I was considering this function $F(g(x_1,x_2,...,x_n),x_1,x_2,...,x_n, y,z)$ (I guess you could really forget about listing $g$ as an argument of $F$ but I just wanted to stress that the $x_j$ appear in a combination which equals $g$. I wanted to find the mixed derivative $\frac{\partial }{\partial x_i } \frac{\partial F(g(x_1,x_2,...,x_n),x_1,x_2,...,x_n, y,z)}{\partial g }$ (I'm not sure the use of partials here is technically correct). I was wondering (A) is this a valid thing to do and (B) if it is how would you differentiate the "loose" $x_j$ terms with respect ot $g$? Something like $\frac{\partial }{\partial g} = \sum \limits_{i}^{} \frac{\partial x_i}{\partial g} \frac{\partial }{\partial x_i}$ doesn't seem to give a reasonable result? Does this only work if $g$ is a function of a single variable, say $x_1$?

  • $\begingroup$ please don't ever write things like $\frac{\partial}{\partial g}$. I suggest you take a look at the following answer of mine: partial derivative of functions of functions to see how to properly interpret the partial derivative notation and how to write things correctly $\endgroup$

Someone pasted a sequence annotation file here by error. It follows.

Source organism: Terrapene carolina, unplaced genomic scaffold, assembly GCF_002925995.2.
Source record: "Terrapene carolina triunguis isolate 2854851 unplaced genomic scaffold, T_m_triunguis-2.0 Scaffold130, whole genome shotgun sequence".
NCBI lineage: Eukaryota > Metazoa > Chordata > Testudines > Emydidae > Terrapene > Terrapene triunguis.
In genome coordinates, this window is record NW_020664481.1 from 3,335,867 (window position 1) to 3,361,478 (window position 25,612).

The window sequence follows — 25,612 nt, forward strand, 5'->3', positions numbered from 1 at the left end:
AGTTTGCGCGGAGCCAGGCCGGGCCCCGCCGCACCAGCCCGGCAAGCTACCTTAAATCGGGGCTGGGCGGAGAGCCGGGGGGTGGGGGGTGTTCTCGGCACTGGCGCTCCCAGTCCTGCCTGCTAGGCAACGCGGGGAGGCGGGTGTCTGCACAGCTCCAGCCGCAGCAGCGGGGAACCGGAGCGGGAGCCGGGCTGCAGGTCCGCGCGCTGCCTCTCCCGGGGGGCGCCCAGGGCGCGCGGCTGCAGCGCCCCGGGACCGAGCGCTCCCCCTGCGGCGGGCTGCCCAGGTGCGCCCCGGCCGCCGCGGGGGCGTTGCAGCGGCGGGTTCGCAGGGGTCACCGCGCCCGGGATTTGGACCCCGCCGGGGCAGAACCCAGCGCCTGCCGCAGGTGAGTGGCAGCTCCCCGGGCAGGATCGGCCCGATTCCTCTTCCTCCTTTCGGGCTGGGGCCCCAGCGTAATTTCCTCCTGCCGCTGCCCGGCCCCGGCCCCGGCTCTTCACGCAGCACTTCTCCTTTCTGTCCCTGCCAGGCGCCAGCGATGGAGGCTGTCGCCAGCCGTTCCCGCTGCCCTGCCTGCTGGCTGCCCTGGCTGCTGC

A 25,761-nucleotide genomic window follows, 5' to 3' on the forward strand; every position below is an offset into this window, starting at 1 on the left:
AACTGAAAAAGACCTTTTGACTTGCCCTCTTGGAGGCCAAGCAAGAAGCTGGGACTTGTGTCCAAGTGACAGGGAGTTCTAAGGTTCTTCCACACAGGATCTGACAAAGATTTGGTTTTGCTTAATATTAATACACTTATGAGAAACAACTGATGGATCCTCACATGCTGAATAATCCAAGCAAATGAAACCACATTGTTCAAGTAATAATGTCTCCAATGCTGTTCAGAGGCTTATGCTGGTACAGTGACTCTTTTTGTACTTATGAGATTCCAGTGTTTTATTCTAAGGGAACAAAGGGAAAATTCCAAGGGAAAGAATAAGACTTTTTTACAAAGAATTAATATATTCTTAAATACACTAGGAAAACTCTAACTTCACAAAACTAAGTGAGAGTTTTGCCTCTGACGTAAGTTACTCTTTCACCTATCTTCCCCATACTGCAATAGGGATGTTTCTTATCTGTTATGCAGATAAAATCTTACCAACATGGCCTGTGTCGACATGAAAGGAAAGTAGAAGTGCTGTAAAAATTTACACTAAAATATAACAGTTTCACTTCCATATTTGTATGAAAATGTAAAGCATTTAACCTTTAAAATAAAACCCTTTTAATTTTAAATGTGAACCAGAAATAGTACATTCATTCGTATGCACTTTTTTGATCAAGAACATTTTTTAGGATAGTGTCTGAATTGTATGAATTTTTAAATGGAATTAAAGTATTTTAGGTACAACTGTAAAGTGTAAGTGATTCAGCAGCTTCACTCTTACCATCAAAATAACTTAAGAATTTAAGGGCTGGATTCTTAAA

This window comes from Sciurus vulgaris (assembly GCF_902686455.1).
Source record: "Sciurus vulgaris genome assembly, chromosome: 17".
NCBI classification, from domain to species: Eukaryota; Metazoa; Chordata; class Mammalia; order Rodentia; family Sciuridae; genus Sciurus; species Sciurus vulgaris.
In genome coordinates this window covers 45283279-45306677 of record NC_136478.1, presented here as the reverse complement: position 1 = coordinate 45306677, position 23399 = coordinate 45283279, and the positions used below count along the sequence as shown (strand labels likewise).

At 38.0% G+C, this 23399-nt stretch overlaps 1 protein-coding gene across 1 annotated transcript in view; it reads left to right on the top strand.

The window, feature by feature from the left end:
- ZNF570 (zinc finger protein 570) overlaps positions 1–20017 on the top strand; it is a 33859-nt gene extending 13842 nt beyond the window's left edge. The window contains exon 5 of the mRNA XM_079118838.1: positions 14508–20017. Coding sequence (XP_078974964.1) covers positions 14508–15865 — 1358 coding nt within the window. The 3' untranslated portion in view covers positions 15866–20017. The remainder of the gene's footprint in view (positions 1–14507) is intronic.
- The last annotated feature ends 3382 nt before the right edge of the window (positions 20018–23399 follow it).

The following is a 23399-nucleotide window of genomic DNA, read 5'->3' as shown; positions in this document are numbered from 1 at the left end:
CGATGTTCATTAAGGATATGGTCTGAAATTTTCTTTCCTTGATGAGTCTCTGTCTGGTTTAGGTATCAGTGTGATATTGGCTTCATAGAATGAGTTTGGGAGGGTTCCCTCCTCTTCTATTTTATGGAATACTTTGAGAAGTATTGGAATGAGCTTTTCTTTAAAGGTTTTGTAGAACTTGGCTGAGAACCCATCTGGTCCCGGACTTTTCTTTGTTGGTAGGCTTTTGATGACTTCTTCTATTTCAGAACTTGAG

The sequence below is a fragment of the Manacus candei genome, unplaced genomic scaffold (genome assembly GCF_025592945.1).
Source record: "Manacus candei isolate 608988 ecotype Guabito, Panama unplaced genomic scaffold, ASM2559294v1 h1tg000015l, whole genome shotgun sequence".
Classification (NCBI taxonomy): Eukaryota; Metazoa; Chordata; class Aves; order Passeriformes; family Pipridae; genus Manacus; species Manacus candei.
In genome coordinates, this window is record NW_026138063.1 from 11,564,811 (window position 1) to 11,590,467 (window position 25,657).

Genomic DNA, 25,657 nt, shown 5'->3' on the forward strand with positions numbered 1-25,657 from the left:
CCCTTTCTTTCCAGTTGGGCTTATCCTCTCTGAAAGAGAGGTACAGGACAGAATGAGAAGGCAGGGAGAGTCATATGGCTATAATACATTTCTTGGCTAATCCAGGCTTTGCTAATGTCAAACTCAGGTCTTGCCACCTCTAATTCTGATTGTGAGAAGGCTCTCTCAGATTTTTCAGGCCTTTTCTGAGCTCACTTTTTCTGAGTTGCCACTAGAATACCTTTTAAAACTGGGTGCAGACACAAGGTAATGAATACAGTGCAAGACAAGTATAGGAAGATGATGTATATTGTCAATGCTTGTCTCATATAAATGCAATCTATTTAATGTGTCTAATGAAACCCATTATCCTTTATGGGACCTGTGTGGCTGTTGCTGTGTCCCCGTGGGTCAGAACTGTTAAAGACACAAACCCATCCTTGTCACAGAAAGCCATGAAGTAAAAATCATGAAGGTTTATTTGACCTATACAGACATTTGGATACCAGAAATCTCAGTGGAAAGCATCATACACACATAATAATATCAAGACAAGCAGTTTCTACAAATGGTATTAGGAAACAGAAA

– peek-a-boo
    Jul 31, 2021 at 21:24
  • $\begingroup$ Hi, thanks a lot for pointing me to that post. I find your notation very helpful in clearing things up. There were just a couple of things that I was still unsure about after reading. If we have have $f:\mathbb{R}\times \mathbb{R} \to \mathbb{R}: f(x(t),t) = x(t)+t^2$ with $x(t)=t^2$ say, what if we were to consider $(\partial_1 f)(x(t),t)$? Would this be equal to 2 or to 1 (I would have thought the former as surely we just note $t^2=x(t)$? $\endgroup$ Aug 1, 2021 at 11:13
  • $\begingroup$ Secondly, how exactly do we consider $(\partial_1 f)(x(t),t)$ because, as you say, it's not possible to vary $x(t)$ without varying $t$? Are we literally thinking about varying the definition of the function $x:\mathbb{R} \to \mathbb{R}$? $\endgroup$ Aug 1, 2021 at 11:13

1 Answer 1


Addressing your comments as an answer, because too long for a comment.

First of all, saying the definition of $f$ is "$f(x(t),t)=x(t)+t^2$ with $x(t)=t^2$" is a nonsense definition for the function $f$. One should say "define $f:\Bbb{R}^2\to\Bbb{R}$ as $f(\xi,\eta)=\xi+\eta^2$" for example. Or even saying "$f:\Bbb{R}^2\to\Bbb{R}$ as $f(@,\sharp)=@+\sharp^2$" is fine, because as I mentioned, the choice of symbols do not matter. What is important however is that you have to prescribe for me the value of $f$ at any arbitrary point of the domain. In this case, the function $f$ takes as input a tuple of real numbers,and as an output it gives you the first entry of the tuple added to the square of the second entry. So, $f(7,4)=7+4^2=23$ and so on.

Next, I think you should reread the entire second half of my answer there because it seems you're still not clear on the difference between the distinction between a function and its values at certain points.